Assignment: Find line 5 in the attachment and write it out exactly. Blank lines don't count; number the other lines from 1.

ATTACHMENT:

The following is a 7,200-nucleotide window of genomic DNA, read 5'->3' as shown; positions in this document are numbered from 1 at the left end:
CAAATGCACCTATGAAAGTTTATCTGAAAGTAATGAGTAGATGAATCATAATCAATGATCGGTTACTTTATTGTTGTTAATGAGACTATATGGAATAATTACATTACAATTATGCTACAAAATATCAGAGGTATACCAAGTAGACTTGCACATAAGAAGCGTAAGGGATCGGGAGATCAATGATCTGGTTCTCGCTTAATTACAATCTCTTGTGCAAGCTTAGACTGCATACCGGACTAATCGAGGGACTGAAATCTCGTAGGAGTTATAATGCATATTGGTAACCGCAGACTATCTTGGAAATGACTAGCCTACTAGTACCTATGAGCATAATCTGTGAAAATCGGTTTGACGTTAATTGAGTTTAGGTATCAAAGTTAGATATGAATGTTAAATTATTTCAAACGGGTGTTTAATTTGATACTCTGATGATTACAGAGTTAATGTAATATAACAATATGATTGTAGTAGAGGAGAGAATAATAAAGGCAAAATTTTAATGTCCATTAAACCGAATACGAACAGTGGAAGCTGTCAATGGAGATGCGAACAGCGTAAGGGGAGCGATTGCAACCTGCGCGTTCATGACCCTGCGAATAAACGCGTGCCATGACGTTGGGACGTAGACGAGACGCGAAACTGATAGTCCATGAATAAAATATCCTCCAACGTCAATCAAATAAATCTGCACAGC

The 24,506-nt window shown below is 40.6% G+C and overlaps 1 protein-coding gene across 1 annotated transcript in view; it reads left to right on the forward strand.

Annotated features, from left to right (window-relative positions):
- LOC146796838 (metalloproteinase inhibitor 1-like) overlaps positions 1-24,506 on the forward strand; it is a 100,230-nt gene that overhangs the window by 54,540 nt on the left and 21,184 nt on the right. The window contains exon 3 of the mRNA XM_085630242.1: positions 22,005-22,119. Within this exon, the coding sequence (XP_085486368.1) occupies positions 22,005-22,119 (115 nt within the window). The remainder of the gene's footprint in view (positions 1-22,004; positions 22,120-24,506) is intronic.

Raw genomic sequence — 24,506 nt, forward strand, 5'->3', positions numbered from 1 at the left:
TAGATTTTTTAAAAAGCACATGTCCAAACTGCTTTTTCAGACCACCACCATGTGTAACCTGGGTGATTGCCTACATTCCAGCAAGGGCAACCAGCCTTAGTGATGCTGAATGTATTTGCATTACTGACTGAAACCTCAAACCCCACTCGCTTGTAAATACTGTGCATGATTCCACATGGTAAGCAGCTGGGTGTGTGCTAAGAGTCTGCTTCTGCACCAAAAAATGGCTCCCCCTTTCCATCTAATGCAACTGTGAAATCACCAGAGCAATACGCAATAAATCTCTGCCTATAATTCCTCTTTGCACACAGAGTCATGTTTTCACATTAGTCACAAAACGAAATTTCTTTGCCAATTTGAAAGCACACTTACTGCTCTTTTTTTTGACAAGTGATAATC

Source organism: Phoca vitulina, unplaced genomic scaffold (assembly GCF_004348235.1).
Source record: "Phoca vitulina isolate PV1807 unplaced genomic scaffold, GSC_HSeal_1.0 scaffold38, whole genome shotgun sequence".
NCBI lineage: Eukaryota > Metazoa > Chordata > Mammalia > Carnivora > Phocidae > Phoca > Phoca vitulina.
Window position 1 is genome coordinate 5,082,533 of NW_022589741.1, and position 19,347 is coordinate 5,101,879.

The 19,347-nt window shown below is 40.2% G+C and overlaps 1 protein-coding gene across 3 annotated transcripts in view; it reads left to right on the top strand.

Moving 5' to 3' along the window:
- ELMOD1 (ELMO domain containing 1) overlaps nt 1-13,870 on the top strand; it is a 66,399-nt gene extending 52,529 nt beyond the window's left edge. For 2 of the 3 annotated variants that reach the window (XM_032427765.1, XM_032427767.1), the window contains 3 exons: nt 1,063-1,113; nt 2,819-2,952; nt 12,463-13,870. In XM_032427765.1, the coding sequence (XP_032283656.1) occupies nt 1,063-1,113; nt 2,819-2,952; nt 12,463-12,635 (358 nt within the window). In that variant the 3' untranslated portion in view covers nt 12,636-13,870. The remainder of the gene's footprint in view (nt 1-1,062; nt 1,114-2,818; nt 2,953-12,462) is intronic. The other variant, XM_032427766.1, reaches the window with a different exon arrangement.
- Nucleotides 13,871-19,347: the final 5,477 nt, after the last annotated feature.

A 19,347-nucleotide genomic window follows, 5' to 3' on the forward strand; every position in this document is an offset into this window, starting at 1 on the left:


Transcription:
- LOC146796838 (metalloproteinase inhibitor 1-like) overlaps positions 1-24,506 on the forward strand; it is a 100,230-nt gene that overhangs the window by 54,540 nt on the left and 21,184 nt on the right. The window contains exon 3 of the mRNA XM_085630242.1: positions 22,005-22,119. Within this exon, the coding sequence (XP_085486368.1) occupies positions 22,005-22,119 (115 nt within the window). The remainder of the gene's footprint in view (positions 1-22,004; positions 22,120-24,506) is intronic.